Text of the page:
• Paul Goeringer

Sun, Sand, and Lease Termination or Renewal

Updated: Jun 26


Brick house on the left and white house on right behind a grassy field (Photo by Edwin Remsberg).

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Note: This post is not a substitute for legal advice

This post originally appeared in the May 27, 2014 issue of the Delmarva Farmer (vol. 39, No. 12).


Ferris wheel (By Troy McCullough (http://www.flickr.com/photos/idletype/179291388/) [CC-BY-2.0 (http://creativecommons.org/licenses/by/2.0)%5D, via Wikimedia Commons).

Summer is fast approaching us; many of you have your spring crops planted and some maybe preparing to harvest barley, wheat, or rye. Many of you may be considering summer vacations to beach locations or at least trying to get away for a few days. But summer also means that many of tenants or landlords leasing farmland need to start thinking about terminating or renewing your leases. In Maryland, agriculture leases, unless stated otherwise in the lease, require 6 months’ notice to terminate (Md. Code Real Prop. § 8-402(b)(3)). Many of you like to tell me that notice has to be given by June 30th which is true if your lease began on Jan. 1. For many of you, your leases will begin on Jan. 1 (traditional start date for many leases in Maryland), but you should check your lease to determine if it states a date that the lease began on and calculate 6 months from that date to get your lease termination notice deadline. In Delaware, unless your lease states otherwise, then you need to give 4 months’ notice to terminate. The Delaware Code also specifies that all leases start on Jan. 1 unless otherwise stated so in the lease (Del. Code tit. 25, § 6703). Meaning in Delaware, notice would need to be given by August 31, unless the lease states a different effective date. Regardless of when notice needs to be given, you should start considering the hard issue of should you keep leasing under the same terms, keep leasing under new terms, or terminating the lease.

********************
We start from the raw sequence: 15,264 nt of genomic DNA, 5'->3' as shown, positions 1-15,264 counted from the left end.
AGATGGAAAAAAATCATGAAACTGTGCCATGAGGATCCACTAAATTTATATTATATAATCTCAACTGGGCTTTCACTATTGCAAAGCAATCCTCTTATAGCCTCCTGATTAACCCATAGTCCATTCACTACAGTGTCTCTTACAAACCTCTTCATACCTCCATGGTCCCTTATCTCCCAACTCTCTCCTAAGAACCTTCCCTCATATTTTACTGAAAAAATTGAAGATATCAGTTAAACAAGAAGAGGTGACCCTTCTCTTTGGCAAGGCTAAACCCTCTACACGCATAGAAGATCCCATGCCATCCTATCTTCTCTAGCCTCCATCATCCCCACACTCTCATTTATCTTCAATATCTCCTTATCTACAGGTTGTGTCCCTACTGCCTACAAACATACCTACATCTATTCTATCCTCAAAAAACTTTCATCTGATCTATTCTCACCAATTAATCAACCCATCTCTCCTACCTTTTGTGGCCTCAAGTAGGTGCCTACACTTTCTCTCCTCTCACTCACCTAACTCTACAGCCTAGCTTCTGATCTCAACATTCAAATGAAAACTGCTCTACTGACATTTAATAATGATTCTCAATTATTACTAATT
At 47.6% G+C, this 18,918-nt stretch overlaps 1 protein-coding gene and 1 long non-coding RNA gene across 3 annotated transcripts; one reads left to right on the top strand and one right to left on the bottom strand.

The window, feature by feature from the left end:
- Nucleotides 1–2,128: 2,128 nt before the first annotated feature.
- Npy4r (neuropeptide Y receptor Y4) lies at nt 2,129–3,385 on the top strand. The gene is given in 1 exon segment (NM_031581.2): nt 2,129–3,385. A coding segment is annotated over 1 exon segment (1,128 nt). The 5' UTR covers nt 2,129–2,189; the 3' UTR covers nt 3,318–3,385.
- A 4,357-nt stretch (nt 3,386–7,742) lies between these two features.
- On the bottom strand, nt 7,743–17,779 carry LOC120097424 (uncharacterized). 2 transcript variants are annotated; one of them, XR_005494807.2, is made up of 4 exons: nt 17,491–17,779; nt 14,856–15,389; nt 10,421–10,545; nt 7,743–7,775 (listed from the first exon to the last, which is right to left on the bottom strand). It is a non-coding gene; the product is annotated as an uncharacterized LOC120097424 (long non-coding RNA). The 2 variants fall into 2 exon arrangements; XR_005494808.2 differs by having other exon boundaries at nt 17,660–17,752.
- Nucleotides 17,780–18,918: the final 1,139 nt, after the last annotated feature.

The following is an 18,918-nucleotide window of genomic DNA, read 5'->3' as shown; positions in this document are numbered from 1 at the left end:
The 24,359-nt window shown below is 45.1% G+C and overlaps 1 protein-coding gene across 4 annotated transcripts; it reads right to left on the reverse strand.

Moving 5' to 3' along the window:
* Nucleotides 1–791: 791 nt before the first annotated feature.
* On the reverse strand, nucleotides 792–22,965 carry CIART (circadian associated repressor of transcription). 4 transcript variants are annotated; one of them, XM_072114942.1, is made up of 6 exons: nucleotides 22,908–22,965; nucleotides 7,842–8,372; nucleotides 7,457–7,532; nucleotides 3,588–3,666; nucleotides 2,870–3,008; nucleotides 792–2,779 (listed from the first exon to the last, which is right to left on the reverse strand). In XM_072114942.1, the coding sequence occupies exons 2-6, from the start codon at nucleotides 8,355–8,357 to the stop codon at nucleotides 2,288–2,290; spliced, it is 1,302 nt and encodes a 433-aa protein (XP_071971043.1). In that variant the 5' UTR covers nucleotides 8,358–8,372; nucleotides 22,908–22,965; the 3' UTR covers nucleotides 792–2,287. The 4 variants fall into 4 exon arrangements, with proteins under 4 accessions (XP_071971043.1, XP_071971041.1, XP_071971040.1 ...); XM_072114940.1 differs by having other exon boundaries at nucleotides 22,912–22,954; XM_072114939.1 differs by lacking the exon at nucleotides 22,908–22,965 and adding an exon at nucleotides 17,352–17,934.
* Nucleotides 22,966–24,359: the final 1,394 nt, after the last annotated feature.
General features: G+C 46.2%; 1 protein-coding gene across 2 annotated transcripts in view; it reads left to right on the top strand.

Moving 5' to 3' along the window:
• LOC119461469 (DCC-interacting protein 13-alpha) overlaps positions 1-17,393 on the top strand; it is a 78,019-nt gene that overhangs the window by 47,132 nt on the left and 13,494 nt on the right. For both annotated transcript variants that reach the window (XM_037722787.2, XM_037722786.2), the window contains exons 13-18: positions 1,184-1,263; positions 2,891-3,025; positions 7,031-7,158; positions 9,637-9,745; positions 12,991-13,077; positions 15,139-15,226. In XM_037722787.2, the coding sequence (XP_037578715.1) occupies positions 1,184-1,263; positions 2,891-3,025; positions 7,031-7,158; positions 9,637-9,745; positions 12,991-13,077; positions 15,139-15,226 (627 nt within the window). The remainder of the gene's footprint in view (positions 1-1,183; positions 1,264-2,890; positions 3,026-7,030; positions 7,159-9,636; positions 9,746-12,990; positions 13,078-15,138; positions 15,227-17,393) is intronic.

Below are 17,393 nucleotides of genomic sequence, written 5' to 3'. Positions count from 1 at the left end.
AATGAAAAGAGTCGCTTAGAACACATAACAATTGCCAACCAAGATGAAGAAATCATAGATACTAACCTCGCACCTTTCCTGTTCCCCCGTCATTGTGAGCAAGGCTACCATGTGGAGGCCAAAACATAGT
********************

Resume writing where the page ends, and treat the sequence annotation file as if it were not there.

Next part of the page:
Beach and palm trees (Photo by Masayuki (Yuki) Kawagishi).

I realize that Dec. 31 seems far away and you really don’t want to think about a return of cold weather, but this are considerations you need to make now. Have factors changed which could mean the lease needs to be terminated. Is the tenant considering purchasing additional acreage and won’t be able to handle the new acreage and the leased acreage? Is the landlord considering developing or selling the acreage and will need the lease terminated in order to do that?

Another reason notice may need to be given is because both parties cannot agree on modifications to the current lease. Was the rent price set during a period of high crop prices and now tenant’s operation won’t support it? Does tenant need to add irrigation to the property and the landlord is unwilling? Does tenant use practices that the landlord does not approve of? In any of these cases, you may have start negotiating a new lease and realize that neither of you will agree on the necessary terms. In many of these cases, giving notice to terminate maybe necessary so both parties are on the same page that the leasing arrangement is over and new tenants need to be found.

Notice to terminate should always be given in writing by either party. Written notice just insures that both parties have a record for their records. When drafting this notice, a good place to start is on the Agriculture Law Education Initiative’s Publication Library’s page. There we have a form termination letter that you can utilize in developing your own. We also have form leases to help you to develop a written lease.

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